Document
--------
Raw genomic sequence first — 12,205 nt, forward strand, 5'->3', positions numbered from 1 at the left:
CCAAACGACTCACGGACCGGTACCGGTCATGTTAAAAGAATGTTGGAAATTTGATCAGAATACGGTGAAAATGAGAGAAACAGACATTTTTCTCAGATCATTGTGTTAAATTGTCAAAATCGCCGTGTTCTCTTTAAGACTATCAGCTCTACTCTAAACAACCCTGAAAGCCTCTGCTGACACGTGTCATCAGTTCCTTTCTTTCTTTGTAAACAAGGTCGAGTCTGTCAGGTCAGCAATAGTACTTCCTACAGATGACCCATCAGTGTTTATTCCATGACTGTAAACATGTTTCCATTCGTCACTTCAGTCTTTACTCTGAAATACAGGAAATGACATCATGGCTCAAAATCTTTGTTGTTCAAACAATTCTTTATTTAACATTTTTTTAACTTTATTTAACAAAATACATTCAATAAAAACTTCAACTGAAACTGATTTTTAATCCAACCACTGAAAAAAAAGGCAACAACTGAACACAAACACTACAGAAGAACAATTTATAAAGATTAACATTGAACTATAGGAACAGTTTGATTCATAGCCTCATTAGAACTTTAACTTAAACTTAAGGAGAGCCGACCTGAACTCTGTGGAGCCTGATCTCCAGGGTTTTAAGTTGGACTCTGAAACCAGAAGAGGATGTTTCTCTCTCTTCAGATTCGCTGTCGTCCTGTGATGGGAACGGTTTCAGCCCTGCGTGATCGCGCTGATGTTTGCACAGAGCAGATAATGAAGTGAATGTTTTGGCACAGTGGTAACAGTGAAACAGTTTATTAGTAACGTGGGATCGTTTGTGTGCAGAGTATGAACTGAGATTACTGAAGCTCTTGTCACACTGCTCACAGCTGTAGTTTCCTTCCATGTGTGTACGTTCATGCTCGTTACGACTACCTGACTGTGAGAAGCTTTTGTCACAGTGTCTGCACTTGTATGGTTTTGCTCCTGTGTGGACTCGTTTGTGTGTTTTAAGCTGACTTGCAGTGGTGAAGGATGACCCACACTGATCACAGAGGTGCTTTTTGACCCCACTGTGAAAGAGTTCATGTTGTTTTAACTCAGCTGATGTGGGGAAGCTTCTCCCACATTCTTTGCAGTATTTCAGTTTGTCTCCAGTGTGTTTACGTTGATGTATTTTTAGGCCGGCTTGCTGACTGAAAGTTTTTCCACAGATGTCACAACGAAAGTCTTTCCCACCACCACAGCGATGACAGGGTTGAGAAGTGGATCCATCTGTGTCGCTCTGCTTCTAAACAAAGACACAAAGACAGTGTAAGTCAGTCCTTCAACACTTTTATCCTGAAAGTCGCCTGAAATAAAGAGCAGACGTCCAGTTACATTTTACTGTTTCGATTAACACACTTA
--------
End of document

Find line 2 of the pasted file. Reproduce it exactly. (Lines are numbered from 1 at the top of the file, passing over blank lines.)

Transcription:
CCAAACGACTCACGGACCGGTACCGGTCATGTTAAAAGAATGTTGGAAATTTGATCAGAATACGGTGAAAATGAGAGAAACAGACATTTTTCTCAGATCATTGTGTTAAATTGTCAAAATCGCCGTGTTCTCTTTAAGACTATCAGCTCTACTCTAAACAACCCTGAAAGCCTCTGCTGACACGTGTCATCAGTTCCTTTCTTTCTTTGTAAACAAGGTCGAGTCTGTCAGGTCAGCAATAGTACTTCCTACAGATGACCCATCAGTGTTTATTCCATGACTGTAAACATGTTTCCATTCGTCACTTCAGTCTTTACTCTGAAATACAGGAAATGACATCATGGCTCAAAATCTTTGTTGTTCAAACAATTCTTTATTTAACATTTTTTTAACTTTATTTAACAAAATACATTCAATAAAAACTTCAACTGAAACTGATTTTTAATCCAACCACTGAAAAAAAAGGCAACAACTGAACACAAACACTACAGAAGAACAATTTATAAAGATTAACATTGAACTATAGGAACAGTTTGATTCATAGCCTCATTAGAACTTTAACTTAAACTTAAGGAGAGCCGACCTGAACTCTGTGGAGCCTGATCTCCAGGGTTTTAAGTTGGACTCTGAAACCAGAAGAGGATGTTTCTCTCTCTTCAGATTCGCTGTCGTCCTGTGATGGGAACGGTTTCAGCCCTGCGTGATCGCGCTGATGTTTGCACAGAGCAGATAATGAAGTGAATGTTTTGGCACAGTGGTAACAGTGAAACAGTTTATTAGTAACGTGGGATCGTTTGTGTGCAGAGTATGAACTGAGATTACTGAAGCTCTTGTCACACTGCTCACAGCTGTAGTTTCCTTCCATGTGTGTACGTTCATGCTCGTTACGACTACCTGACTGTGAGAAGCTTTTGTCACAGTGTCTGCACTTGTATGGTTTTGCTCCTGTGTGGACTCGTTTGTGTGTTTTAAGCTGACTTGCAGTGGTGAAGGATGACCCACACTGATCACAGAGGTGCTTTTTGACCCCACTGTGAAAGAGTTCATGTTGTTTTAACTCAGCTGATGTGGGGAAGCTTCTCCCACATTCTTTGCAGTATTTCAGTTTGTCTCCAGTGTGTTTACGTTGATGTATTTTTAGGCCGGCTTGCTGACTGAAAGTTTTTCCACAGATGTCACAACGAAAGTCTTTCCCACCACCACAGCGATGACAGGGTTGAGAAGTGGATCCATCTGTGTCGCTCTGCTTCTAAACAAAGACACAAAGACAGTGTAAGTCAGTCCTTCAACACTTTTATCCTGAAAGTCGCCTGAAATAAAGAGCAGACGTCCAGTTACATTTTACTGTTTCGATTAACACACTTA